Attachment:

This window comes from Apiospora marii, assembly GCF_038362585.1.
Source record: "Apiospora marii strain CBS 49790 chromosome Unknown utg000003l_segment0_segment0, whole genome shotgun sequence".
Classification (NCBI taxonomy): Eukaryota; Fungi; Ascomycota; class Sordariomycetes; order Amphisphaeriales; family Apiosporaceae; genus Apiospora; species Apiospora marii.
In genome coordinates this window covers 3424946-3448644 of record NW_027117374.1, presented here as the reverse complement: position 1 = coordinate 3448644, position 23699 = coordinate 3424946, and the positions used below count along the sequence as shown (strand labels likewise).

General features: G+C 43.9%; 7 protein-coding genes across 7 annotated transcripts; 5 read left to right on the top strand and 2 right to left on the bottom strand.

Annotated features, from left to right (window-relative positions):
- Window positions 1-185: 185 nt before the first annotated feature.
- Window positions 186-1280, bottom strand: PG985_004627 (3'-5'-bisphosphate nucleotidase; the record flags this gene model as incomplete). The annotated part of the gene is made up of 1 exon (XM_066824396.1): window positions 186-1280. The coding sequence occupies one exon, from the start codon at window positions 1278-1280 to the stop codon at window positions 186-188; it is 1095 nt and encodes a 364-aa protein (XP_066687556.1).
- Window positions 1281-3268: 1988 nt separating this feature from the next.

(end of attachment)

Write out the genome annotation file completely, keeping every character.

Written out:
This window comes from Apiospora marii, assembly GCF_038362585.1.
Source record: "Apiospora marii strain CBS 49790 chromosome Unknown utg000003l_segment0_segment0, whole genome shotgun sequence".
Classification (NCBI taxonomy): Eukaryota; Fungi; Ascomycota; class Sordariomycetes; order Amphisphaeriales; family Apiosporaceae; genus Apiospora; species Apiospora marii.
In genome coordinates this window covers 3424946-3448644 of record NW_027117374.1, presented here as the reverse complement: position 1 = coordinate 3448644, position 23699 = coordinate 3424946, and the positions used below count along the sequence as shown (strand labels likewise).

General features: G+C 43.9%; 7 protein-coding genes across 7 annotated transcripts; 5 read left to right on the top strand and 2 right to left on the bottom strand.

Annotated features, from left to right (window-relative positions):
- Window positions 1-185: 185 nt before the first annotated feature.
- Window positions 186-1280, bottom strand: PG985_004627 (3'-5'-bisphosphate nucleotidase; the record flags this gene model as incomplete). The annotated part of the gene is made up of 1 exon (XM_066824396.1): window positions 186-1280. The coding sequence occupies one exon, from the start codon at window positions 1278-1280 to the stop codon at window positions 186-188; it is 1095 nt and encodes a 364-aa protein (XP_066687556.1).
- Window positions 1281-3268: 1988 nt separating this feature from the next.